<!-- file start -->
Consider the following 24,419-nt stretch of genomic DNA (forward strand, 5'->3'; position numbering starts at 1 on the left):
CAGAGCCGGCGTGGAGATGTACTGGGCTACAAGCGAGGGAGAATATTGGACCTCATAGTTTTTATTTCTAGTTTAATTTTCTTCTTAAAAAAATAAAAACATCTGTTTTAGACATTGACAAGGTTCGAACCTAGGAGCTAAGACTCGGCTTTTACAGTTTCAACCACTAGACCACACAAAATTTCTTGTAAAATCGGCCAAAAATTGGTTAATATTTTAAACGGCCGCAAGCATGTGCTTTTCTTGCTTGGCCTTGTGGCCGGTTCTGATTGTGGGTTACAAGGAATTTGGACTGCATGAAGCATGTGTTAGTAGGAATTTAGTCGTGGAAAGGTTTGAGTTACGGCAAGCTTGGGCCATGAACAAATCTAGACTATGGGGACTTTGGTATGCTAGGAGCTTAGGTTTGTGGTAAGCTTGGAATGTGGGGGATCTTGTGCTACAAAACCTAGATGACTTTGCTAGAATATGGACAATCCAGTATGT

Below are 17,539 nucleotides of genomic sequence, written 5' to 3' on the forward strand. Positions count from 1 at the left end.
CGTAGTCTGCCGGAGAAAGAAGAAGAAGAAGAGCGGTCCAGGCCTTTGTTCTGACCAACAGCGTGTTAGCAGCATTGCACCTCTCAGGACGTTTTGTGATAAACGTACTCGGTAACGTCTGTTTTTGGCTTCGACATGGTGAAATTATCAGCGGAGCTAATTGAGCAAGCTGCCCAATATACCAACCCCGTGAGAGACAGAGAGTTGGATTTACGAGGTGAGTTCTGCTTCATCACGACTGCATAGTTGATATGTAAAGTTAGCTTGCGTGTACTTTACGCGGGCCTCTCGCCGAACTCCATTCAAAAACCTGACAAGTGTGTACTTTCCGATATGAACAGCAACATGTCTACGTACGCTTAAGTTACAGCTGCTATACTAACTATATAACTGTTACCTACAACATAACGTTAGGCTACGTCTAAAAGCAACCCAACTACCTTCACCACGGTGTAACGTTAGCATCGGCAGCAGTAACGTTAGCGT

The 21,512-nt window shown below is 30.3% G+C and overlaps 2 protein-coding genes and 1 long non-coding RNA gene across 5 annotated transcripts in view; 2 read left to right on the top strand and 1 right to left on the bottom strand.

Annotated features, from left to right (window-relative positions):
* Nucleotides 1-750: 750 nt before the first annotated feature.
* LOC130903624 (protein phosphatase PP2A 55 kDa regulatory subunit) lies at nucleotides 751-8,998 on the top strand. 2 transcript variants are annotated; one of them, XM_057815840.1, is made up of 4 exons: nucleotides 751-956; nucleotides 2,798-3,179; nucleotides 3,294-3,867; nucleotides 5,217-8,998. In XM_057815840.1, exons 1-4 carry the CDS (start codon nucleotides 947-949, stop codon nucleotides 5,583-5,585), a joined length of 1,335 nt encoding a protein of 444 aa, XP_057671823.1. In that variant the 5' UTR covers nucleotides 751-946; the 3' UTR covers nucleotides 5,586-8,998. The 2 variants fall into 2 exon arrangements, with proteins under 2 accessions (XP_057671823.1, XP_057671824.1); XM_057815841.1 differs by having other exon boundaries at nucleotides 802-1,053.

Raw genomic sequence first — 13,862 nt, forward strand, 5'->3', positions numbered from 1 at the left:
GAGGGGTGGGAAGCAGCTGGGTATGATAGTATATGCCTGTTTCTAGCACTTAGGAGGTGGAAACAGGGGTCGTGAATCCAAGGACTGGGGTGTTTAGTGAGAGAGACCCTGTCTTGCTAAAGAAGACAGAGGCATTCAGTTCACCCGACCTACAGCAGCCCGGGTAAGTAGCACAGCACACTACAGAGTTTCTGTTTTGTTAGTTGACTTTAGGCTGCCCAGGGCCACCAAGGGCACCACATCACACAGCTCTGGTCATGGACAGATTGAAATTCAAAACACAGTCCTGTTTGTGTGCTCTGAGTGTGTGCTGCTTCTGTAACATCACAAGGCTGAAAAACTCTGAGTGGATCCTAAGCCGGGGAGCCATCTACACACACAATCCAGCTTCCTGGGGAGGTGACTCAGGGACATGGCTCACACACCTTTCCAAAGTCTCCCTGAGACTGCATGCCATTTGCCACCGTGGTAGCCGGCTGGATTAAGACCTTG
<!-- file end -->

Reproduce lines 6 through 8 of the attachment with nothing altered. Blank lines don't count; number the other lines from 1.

Annotated features, from left to right (window-relative positions):
* Nucleotides 1-750: 750 nt before the first annotated feature.
* LOC130903624 (protein phosphatase PP2A 55 kDa regulatory subunit) lies at nucleotides 751-8,998 on the top strand. 2 transcript variants are annotated; one of them, XM_057815840.1, is made up of 4 exons: nucleotides 751-956; nucleotides 2,798-3,179; nucleotides 3,294-3,867; nucleotides 5,217-8,998. In XM_057815840.1, exons 1-4 carry the CDS (start codon nucleotides 947-949, stop codon nucleotides 5,583-5,585), a joined length of 1,335 nt encoding a protein of 444 aa, XP_057671823.1. In that variant the 5' UTR covers nucleotides 751-946; the 3' UTR covers nucleotides 5,586-8,998. The 2 variants fall into 2 exon arrangements, with proteins under 2 accessions (XP_057671823.1, XP_057671824.1); XM_057815841.1 differs by having other exon boundaries at nucleotides 802-1,053.